COLUMBUS, Ohio (AP) — If approved next week, Ohio's first round of education innovation grants will go to foster careers in manufacturing and the drilling industry and early college and specialty programs tailored to Appalachia, Amish Country and the Great Lakes.
A vote scheduled Monday would clear the way for the first $88 million of Republican Gov. John Kasich's new Straight A Fund to be spent.
About a quarter of Straight A grant requests before the Ohio Controlling Board tie in some way to fostering Ohio's growing oil and gas drilling industry — an economic driver that Kasich wants to see continue to flourish and create jobs.
Kasich launched the $250 million fund in September, including it in the $62 billion, two-year state operating budget. The grant program was pitched as a way to reward creative ideas that significantly boost student achievement, reduce spending or target an impressive share of resources into the classroom. Its critics have said it gave the governor control over a chunk of money that should have been evenly divided among Ohio's cash-strapped school districts.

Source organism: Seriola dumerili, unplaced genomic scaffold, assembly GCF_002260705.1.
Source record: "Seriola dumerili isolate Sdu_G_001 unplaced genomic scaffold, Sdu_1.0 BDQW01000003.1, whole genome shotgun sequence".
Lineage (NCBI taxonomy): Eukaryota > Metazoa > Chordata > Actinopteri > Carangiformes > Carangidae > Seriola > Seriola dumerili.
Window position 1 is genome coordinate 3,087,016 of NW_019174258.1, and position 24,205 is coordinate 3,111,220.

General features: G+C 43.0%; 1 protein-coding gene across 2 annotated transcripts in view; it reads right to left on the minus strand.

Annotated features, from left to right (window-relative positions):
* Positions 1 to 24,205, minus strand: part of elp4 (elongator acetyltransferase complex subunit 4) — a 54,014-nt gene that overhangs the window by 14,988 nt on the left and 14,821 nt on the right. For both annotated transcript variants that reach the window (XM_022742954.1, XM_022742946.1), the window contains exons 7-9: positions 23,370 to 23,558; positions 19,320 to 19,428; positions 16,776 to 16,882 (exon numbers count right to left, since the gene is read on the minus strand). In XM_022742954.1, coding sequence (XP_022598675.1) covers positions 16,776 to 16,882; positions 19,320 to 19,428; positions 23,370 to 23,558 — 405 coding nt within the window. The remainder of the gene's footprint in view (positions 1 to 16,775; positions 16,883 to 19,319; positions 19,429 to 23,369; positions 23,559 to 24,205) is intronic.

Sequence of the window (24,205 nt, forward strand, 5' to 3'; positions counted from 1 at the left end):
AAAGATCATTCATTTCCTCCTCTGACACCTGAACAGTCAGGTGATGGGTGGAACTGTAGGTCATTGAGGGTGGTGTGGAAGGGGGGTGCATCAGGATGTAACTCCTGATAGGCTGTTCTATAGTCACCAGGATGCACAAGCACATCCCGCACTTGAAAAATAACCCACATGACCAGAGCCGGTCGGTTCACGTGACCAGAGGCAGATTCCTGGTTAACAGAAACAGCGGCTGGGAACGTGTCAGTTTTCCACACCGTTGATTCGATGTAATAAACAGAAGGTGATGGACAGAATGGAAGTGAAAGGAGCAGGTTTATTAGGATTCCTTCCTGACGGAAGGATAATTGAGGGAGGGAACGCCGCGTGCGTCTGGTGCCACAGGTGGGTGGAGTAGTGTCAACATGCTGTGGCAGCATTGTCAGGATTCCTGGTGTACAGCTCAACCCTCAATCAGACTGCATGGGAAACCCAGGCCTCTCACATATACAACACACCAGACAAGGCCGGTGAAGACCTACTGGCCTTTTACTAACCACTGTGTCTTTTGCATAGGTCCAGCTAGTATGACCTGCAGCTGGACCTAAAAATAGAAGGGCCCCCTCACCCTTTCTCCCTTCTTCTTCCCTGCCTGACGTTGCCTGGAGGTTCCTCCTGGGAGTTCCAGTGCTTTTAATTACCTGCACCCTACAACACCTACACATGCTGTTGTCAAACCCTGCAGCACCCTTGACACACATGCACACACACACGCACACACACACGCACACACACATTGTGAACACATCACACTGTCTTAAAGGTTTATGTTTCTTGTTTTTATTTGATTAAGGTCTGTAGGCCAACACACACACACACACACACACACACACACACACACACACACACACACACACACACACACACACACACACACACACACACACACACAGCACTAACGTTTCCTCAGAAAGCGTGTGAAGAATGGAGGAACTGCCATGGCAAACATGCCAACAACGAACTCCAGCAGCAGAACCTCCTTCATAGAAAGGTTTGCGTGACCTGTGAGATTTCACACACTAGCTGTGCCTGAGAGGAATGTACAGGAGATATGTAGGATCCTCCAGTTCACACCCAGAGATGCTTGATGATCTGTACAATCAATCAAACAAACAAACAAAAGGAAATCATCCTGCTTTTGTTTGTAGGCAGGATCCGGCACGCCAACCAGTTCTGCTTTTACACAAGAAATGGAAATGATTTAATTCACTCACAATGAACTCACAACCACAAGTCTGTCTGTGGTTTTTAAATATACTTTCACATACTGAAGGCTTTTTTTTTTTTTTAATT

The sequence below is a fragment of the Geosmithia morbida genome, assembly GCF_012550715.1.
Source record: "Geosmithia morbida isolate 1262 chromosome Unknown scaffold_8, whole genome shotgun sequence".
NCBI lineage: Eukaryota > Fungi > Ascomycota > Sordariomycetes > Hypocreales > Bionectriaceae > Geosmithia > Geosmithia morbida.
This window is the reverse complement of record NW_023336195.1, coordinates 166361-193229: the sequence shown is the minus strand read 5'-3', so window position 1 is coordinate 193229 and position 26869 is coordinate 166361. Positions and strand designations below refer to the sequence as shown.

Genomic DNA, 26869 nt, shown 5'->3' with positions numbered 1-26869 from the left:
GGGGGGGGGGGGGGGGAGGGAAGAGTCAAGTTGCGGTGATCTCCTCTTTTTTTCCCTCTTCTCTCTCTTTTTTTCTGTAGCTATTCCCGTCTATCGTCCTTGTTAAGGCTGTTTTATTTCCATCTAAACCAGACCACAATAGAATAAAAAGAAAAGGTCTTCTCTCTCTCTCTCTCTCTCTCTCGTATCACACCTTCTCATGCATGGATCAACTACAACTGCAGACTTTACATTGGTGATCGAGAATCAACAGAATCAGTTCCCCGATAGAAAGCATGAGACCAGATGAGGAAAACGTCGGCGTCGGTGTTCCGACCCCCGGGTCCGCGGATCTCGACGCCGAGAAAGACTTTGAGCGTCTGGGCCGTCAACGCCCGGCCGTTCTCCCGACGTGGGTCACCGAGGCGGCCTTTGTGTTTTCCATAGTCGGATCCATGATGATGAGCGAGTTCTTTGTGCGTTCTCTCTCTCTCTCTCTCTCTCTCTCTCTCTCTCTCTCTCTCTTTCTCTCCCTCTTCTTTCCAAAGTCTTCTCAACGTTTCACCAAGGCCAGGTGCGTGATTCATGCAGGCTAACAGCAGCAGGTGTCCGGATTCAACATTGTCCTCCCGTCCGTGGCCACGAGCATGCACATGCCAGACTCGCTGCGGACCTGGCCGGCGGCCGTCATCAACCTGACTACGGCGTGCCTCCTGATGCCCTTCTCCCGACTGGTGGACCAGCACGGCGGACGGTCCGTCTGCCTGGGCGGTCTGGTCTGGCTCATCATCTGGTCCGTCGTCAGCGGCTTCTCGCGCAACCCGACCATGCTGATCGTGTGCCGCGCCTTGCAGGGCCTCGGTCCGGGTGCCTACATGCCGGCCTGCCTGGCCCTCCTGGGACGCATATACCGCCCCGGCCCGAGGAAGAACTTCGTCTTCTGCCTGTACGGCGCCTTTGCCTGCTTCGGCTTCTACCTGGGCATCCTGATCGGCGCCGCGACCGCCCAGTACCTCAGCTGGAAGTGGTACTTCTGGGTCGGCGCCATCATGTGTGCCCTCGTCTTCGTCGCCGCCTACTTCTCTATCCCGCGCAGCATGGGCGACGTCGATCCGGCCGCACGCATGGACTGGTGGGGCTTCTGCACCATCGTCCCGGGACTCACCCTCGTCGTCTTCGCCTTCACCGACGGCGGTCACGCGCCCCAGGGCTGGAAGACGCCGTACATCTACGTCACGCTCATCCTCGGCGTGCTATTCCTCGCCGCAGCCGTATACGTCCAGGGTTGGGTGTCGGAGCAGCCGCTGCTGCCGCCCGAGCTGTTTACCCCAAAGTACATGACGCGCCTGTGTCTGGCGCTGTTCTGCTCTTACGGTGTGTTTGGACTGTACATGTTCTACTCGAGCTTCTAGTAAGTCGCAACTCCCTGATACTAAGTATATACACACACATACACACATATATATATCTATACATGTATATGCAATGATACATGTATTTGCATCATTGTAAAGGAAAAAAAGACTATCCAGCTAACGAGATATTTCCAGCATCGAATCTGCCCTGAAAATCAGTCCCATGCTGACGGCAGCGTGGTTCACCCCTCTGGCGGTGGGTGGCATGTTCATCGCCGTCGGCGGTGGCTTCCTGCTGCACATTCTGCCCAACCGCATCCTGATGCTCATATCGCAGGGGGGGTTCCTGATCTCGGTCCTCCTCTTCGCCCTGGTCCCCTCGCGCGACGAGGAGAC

Many finalists for grants strive for goals in line with Kasich's education philosophy, such as cutting administrative costs, expanding digital learning and blending the transition between high school and college through early college, dual enrollment or campus sharing arrangements, among other plans.
One nearly $13 million grant would establish Marysville Early College High School and Union County Innovation Center in a joint venture including the local school district, chamber of commerce and Honda of America. Early College 2.0 in Dayton would receive $478,000 to establish a low-cost "Smart Summer" program helping students retain what they've learned during their summer break, among other features.
The largest grant would send nearly $15 million to an Appalachian collaborative of 27 rural school districts serving 48,000 students.
The Ohio Appalachian Collaborative Personalized Learning Network cites among Its goals amplifying the talent pipeline for jobs involving the natural-gas-rich Marcellus and Utica shales. The consortium would also work to eliminate a gap between rural and urban students by making college and advanced high school opportunities more accessible and affordable.